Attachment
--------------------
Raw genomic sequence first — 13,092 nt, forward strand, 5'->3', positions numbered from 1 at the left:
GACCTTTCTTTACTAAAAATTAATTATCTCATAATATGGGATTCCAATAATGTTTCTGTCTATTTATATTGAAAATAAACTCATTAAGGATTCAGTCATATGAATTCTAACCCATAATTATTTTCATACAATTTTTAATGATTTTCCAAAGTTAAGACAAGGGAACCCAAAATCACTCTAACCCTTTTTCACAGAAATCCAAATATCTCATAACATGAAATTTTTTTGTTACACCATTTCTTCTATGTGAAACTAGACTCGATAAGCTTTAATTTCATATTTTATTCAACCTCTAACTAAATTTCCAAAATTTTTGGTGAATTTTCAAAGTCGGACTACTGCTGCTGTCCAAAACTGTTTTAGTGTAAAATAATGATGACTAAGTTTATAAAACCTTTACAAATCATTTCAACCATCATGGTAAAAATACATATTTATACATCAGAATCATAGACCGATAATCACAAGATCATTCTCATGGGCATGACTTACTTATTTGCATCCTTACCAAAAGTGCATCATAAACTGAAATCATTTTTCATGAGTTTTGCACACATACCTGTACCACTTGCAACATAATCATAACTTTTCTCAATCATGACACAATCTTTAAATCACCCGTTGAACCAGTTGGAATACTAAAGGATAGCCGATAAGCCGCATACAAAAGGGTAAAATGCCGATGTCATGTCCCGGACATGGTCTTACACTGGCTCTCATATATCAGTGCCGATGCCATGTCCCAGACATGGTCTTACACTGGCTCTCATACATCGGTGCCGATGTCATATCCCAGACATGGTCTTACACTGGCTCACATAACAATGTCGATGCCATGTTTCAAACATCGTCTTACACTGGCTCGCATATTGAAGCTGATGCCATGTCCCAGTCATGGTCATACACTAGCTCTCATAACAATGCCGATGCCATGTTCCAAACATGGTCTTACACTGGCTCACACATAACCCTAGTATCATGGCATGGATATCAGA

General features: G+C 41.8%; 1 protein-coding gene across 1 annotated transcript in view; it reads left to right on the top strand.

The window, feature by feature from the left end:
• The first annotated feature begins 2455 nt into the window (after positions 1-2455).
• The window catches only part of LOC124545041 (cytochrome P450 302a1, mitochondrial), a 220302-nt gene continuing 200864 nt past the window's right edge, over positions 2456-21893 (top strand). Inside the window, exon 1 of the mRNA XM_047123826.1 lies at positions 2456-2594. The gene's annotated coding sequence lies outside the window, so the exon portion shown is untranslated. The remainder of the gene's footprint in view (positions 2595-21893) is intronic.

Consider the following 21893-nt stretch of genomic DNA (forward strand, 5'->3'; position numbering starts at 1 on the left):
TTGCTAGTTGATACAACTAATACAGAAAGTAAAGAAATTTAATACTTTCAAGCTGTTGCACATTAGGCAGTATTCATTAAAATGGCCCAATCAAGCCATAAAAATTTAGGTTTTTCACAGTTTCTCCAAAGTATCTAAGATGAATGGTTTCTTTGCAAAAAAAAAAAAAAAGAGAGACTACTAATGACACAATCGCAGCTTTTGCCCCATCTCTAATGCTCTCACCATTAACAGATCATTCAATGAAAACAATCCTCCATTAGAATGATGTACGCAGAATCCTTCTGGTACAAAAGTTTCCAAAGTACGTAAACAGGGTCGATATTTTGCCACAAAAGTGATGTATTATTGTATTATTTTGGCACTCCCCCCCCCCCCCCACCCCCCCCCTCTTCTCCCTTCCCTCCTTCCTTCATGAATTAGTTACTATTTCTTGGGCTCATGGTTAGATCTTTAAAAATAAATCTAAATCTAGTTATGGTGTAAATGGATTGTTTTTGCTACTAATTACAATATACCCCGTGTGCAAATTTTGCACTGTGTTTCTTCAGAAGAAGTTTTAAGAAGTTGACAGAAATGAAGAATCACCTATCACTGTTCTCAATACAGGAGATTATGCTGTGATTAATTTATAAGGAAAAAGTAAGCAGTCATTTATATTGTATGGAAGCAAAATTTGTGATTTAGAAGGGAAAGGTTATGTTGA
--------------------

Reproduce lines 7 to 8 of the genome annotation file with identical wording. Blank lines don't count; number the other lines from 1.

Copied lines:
Consider the following 21893-nt stretch of genomic DNA (forward strand, 5'->3'; position numbering starts at 1 on the left):
TTGCTAGTTGATACAACTAATACAGAAAGTAAAGAAATTTAATACTTTCAAGCTGTTGCACATTAGGCAGTATTCATTAAAATGGCCCAATCAAGCCATAAAAATTTAGGTTTTTCACAGTTTCTCCAAAGTATCTAAGATGAATGGTTTCTTTGCAAAAAAAAAAAAAAAGAGAGACTACTAATGACACAATCGCAGCTTTTGCCCCATCTCTAATGCTCTCACCATTAACAGATCATTCAATGAAAACAATCCTCCATTAGAATGATGTACGCAGAATCCTTCTGGTACAAAAGTTTCCAAAGTACGTAAACAGGGTCGATATTTTGCCACAAAAGTGATGTATTATTGTATTATTTTGGCACTCCCCCCCCCCCCCCACCCCCCCCCTCTTCTCCCTTCCCTCCTTCCTTCATGAATTAGTTACTATTTCTTGGGCTCATGGTTAGATCTTTAAAAATAAATCTAAATCTAGTTATGGTGTAAATGGATTGTTTTTGCTACTAATTACAATATACCCCGTGTGCAAATTTTGCACTGTGTTTCTTCAGAAGAAGTTTTAAGAAGTTGACAGAAATGAAGAATCACCTATCACTGTTCTCAATACAGGAGATTATGCTGTGATTAATTTATAAGGAAAAAGTAAGCAGTCATTTATATTGTATGGAAGCAAAATTTGTGATTTAGAAGGGAAAGGTTATGTTGA